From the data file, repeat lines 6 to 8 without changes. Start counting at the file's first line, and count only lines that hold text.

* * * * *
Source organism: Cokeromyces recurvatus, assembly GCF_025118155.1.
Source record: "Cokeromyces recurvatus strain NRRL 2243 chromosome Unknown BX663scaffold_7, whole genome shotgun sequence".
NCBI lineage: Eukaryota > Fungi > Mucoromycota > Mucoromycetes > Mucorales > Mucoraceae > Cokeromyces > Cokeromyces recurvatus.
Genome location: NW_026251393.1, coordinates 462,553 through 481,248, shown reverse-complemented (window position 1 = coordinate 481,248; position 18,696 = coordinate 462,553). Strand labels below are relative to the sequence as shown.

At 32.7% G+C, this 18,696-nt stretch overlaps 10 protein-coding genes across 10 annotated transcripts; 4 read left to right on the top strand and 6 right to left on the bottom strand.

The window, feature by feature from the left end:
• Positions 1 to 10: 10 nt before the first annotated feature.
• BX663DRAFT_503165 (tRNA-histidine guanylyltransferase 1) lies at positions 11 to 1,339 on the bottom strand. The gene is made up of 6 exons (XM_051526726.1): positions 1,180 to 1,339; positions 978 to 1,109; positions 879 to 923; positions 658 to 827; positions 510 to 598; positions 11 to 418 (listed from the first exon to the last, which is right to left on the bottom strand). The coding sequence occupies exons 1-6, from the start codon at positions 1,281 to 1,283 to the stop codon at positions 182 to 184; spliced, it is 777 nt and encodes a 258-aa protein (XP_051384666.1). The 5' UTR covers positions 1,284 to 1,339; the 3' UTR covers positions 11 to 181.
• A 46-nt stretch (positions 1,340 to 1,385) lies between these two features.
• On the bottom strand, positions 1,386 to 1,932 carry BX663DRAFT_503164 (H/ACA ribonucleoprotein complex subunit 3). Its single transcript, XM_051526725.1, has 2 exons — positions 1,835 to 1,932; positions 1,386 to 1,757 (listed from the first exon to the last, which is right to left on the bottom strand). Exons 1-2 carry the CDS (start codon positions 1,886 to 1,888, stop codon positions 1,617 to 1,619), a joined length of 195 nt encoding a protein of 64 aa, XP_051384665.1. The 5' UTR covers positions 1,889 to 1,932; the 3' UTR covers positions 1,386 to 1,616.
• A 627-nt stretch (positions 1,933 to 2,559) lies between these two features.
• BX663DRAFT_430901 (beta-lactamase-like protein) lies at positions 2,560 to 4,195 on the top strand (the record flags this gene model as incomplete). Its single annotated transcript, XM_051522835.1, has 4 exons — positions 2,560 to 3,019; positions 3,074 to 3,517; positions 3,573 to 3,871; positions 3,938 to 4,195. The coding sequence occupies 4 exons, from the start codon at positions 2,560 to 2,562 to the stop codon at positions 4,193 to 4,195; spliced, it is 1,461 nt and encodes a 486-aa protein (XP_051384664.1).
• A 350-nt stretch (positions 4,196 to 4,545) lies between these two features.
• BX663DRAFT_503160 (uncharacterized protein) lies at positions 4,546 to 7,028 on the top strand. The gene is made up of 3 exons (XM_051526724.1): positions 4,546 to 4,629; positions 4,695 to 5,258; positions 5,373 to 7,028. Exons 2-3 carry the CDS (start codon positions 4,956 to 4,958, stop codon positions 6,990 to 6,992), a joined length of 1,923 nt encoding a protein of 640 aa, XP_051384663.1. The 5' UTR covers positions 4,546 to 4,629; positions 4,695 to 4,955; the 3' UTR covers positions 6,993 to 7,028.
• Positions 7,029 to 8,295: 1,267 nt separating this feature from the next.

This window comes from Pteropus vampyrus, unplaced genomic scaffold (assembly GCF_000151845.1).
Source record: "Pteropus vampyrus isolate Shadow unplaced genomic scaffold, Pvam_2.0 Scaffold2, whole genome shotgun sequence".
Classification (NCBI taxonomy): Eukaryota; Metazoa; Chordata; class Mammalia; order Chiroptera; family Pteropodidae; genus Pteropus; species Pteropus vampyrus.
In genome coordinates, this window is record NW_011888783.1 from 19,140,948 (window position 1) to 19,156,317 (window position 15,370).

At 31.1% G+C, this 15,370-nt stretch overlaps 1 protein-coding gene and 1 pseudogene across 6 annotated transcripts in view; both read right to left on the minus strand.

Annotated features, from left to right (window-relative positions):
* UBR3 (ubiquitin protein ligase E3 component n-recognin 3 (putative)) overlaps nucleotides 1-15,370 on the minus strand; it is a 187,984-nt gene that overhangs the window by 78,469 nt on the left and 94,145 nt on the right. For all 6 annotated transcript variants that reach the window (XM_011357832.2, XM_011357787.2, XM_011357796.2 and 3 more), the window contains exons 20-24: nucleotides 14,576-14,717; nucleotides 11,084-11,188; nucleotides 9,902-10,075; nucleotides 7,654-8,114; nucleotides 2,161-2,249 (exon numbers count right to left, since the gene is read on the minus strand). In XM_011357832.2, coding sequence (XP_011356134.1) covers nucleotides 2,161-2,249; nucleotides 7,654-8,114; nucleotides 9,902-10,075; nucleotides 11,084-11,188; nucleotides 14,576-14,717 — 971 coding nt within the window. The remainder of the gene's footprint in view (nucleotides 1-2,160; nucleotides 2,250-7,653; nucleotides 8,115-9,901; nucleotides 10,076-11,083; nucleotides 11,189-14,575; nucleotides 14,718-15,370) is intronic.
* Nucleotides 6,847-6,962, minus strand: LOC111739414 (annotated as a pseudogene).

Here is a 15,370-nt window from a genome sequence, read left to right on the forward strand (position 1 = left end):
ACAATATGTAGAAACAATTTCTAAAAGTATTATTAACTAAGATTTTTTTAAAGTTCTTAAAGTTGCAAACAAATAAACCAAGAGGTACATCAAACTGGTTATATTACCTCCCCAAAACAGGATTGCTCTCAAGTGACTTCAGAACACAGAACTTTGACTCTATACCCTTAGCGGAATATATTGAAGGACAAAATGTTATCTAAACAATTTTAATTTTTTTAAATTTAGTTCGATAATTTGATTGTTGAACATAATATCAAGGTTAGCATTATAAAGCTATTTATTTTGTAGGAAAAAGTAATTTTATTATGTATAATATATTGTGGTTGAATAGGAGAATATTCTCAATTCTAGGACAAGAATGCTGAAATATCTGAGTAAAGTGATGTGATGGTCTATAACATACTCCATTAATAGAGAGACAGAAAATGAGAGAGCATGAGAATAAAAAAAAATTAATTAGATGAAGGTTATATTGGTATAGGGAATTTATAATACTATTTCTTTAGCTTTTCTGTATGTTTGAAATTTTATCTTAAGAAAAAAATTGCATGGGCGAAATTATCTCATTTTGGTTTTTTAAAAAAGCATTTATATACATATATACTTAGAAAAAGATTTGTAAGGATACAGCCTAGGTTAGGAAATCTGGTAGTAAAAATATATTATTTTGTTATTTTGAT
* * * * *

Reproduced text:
The window, feature by feature from the left end:
• Positions 1 to 10: 10 nt before the first annotated feature.
• BX663DRAFT_503165 (tRNA-histidine guanylyltransferase 1) lies at positions 11 to 1,339 on the bottom strand. The gene is made up of 6 exons (XM_051526726.1): positions 1,180 to 1,339; positions 978 to 1,109; positions 879 to 923; positions 658 to 827; positions 510 to 598; positions 11 to 418 (listed from the first exon to the last, which is right to left on the bottom strand). The coding sequence occupies exons 1-6, from the start codon at positions 1,281 to 1,283 to the stop codon at positions 182 to 184; spliced, it is 777 nt and encodes a 258-aa protein (XP_051384666.1). The 5' UTR covers positions 1,284 to 1,339; the 3' UTR covers positions 11 to 181.